Linked by Thom Holwerda on Sat 26th Nov 2005 17:02 UTC, submitted by Megatux
Gnome "I followed the debate about a successor for the C/C++ combination as the primary language for developing the GNOME core desktop platform very closely last month. There has been discussion about a number of options. What I would like to do on this page is give an overview how a probably less well-known language might be a viable compromise as a C/C++ successor. This language is called Eiffel and exists for over a decade. Eiffel takes the principle of Object-Oriented programming to its extremes and, as a consequence, is a very easy to learn language."
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The D programming language should be considered.
by on Mon 28th Nov 2005 02:15 UTC

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* Language Bindings: We can't expect that all third-pary applications are coded in the same language, so our solution needs to have the ability to expose it's API's to other languages.

D gives direct access to the C programming language, allowing you to create C, C++, and other language bindings.

* Incremental Transition: The language of the core Gnome components won't be switched overnight. We need a steady transition path.

You can write C code in D if you want to, with a few tweaks.

* Open, community-driven language specification: It's unacceptable that the language is controlled by a single company. The language specification needs to be open and the standardization process needs to be community-driven.

The D programming language is not controlled by a single company, and has a GCC frontend and a healthy community.

* Free compilers available: We can't expect the different Unix-distributions to rely on proprietary compilers. There has to be a free compiler available for the language we choose.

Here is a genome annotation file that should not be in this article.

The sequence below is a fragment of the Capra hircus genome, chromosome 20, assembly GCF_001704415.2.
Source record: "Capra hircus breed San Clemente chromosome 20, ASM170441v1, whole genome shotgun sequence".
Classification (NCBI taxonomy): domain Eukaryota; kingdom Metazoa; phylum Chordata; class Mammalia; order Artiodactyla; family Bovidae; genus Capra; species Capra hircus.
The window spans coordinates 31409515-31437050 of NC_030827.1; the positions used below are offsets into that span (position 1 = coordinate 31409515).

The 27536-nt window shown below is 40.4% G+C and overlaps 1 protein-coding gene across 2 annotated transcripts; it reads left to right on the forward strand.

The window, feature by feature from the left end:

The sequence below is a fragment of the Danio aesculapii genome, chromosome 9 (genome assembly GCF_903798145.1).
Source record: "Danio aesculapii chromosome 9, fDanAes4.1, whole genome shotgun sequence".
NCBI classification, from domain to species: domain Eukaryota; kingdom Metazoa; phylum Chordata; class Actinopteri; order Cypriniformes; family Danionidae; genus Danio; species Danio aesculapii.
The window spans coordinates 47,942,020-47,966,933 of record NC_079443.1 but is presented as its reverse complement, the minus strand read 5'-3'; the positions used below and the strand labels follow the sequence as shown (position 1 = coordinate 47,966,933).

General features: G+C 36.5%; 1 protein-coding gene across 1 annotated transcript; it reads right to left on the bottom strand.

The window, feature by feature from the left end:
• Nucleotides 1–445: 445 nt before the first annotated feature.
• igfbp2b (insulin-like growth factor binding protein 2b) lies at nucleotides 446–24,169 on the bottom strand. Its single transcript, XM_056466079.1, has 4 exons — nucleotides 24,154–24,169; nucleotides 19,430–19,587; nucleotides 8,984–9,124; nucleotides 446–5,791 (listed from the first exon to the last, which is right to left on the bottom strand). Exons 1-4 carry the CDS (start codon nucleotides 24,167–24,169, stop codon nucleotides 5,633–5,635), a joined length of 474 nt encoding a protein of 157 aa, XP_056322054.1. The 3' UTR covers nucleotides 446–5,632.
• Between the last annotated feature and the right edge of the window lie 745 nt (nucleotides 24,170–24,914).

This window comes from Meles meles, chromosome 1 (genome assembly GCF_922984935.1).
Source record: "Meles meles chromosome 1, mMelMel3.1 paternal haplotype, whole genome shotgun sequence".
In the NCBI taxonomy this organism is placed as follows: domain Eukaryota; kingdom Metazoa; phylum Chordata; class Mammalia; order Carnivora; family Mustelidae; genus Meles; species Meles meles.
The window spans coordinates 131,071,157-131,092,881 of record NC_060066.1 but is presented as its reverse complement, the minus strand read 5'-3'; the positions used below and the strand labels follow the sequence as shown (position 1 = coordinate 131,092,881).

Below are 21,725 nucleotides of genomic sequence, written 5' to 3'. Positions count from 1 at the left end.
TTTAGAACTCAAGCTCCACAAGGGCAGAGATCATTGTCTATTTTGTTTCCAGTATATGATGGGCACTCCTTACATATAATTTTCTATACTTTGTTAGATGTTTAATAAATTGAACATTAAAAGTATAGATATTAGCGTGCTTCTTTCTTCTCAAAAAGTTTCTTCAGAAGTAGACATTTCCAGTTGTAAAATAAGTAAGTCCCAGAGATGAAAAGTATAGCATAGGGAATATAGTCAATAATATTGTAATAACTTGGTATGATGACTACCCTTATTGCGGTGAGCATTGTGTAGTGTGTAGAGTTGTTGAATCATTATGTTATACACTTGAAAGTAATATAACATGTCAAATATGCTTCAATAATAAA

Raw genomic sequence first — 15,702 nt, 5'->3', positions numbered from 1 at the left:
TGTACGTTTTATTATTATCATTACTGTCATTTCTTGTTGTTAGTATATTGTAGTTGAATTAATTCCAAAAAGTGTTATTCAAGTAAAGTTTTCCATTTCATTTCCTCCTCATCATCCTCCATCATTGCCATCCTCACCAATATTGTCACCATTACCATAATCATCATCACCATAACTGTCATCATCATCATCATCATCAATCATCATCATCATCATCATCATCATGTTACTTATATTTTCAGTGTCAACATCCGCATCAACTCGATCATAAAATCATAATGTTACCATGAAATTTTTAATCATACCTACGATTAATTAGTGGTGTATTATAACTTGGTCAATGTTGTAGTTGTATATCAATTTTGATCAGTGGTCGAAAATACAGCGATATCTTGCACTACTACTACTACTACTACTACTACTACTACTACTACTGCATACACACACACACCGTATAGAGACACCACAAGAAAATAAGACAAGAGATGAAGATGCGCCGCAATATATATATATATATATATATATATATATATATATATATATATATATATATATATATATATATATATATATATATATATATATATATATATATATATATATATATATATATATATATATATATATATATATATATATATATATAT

Yes, D has free compilers available for linux, windows, mac, and wherever else gcc can go.

* Free Libraries available: Same arguments as above. The core libraries for our solution need to be free.

Yup, the libraries for D are free.

* Free from politics: Our ideal solution needs to be free from politics. We don't want to loose one of the big supporters of the Gnome desktop platform.

D takes the stance of a religion-free language.

* Development Tools: It would be nice if there's an IDE available for this language.

There are a few, but none are super polished. There is an eclipse plugin, a nice Windows only Elephant IDE. Give it some time, I'm sure one will be around.

* Easy of use: The reason why we're questioning C/C++ is that a higer-level language would result in higher code efficiency. We expect garbage-collection, an easy to use syntax and reusability (less code to write).

D is very easy to use. Any C/C++ programmer should feel right at home.

* Efficiency: The language needs to be efficient. This is the reasen why so much software is still written in C/C++.

Yup, D is more efficient. The equivilent D code is much smaller than either C or C++ versions.

* Portability: The language needs to be portably to different platforms and operating systems.

The language is portable, just like C/C++ are portable. It includes version(Windows/linux/whatever) statements and has compilers available for different platforms.

Reply Score: 0

ma_d Member since:

D looks interesting actually. But how done is it? For example, under their arrays section they say this:
"Note: Array operations are not implemented."
I actually don't even like the idea of array operations, it makes something complex look trivial.

I like that they support the C ABI, and you can turn off the GC for individual objects.

According to wikipedia D is still beta though. So, I'm not saying never, but I prefer something that's finished. Is the wikipedia article out of date?

Reply Parent Score: 1

unoengborg Member since:

I agree, D would probably be a better choise than Eiffel.

It is sufficiently similar to C/C++ to be very easy to learn for sombody with C/C++, Java or C# experience, but have many improvements.

Strange that it doen't get mentioned more often when the frequently asked question of what language to replace C in Gnome/Gtk pops up. This is a language to like.

Reply Parent Score: 1